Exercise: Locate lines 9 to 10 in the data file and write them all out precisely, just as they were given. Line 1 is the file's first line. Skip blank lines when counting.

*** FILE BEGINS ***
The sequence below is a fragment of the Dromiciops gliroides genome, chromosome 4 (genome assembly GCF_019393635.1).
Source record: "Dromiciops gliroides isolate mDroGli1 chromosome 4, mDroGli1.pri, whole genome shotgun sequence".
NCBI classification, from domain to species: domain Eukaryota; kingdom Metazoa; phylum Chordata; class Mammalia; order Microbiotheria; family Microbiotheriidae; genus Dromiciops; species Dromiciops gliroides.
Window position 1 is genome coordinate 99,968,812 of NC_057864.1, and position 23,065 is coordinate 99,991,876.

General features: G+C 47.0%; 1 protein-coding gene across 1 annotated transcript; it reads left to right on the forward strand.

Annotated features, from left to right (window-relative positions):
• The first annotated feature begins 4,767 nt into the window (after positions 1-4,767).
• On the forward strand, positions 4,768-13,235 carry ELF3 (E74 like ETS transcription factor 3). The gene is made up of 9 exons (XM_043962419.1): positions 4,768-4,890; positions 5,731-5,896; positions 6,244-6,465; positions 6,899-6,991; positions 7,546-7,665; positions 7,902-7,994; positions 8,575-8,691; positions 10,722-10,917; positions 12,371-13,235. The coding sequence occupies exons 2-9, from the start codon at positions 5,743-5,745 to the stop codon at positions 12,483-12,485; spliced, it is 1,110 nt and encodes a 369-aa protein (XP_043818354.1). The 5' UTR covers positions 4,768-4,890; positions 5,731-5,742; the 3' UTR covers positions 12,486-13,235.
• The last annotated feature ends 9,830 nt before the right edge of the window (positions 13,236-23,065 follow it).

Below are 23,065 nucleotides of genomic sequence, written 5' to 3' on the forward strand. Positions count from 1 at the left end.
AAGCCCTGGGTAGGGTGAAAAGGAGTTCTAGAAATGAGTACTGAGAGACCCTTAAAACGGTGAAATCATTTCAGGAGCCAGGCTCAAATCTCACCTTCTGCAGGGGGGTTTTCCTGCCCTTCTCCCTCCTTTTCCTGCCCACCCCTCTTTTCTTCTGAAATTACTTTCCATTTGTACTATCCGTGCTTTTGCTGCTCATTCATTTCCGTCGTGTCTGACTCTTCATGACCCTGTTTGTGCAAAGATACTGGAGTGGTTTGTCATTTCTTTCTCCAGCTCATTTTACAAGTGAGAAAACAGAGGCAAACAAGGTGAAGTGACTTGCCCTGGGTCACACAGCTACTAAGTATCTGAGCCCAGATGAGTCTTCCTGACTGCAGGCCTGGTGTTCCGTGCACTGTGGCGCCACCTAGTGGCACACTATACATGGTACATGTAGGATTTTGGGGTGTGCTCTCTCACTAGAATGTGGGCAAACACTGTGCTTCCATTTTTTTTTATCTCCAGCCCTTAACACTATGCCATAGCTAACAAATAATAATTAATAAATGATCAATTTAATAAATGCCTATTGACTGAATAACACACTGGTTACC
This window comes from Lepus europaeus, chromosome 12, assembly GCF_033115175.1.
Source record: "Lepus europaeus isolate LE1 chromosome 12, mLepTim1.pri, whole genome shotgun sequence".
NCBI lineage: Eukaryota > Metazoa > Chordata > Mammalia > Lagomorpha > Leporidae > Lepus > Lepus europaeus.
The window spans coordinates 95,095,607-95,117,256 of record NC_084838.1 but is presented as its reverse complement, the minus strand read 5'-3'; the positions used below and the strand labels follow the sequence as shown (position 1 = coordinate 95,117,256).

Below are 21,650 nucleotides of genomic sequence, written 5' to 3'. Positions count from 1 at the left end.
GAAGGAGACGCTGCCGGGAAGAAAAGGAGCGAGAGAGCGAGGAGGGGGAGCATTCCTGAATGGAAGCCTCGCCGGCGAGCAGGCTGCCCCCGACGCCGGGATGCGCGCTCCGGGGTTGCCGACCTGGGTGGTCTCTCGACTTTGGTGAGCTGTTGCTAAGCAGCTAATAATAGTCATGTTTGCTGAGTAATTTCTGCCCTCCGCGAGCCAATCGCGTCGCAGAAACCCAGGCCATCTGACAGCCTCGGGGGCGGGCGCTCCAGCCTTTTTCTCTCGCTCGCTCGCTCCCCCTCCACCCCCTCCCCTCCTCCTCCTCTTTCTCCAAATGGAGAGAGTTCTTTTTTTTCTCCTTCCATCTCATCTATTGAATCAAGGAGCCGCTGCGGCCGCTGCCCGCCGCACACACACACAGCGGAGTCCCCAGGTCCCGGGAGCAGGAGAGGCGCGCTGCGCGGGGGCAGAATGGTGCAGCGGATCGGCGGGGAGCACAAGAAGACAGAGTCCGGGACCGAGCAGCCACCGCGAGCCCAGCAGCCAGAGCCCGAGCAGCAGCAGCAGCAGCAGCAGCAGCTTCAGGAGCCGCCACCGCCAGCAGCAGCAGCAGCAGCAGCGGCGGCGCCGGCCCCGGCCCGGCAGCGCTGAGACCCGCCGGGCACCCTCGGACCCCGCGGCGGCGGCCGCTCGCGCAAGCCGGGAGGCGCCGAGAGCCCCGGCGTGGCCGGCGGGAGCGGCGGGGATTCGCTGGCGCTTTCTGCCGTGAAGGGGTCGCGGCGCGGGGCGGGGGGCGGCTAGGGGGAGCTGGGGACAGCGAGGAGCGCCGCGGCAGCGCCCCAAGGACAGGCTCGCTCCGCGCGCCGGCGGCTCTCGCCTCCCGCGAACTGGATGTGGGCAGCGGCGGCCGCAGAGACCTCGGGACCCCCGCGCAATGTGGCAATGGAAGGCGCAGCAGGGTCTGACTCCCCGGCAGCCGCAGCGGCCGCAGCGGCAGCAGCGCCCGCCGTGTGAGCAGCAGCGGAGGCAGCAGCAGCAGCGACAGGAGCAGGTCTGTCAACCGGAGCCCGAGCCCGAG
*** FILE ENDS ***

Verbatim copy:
• The last annotated feature ends 9,830 nt before the right edge of the window (positions 13,236-23,065 follow it).

Below are 23,065 nucleotides of genomic sequence, written 5' to 3' on the forward strand. Positions count from 1 at the left end.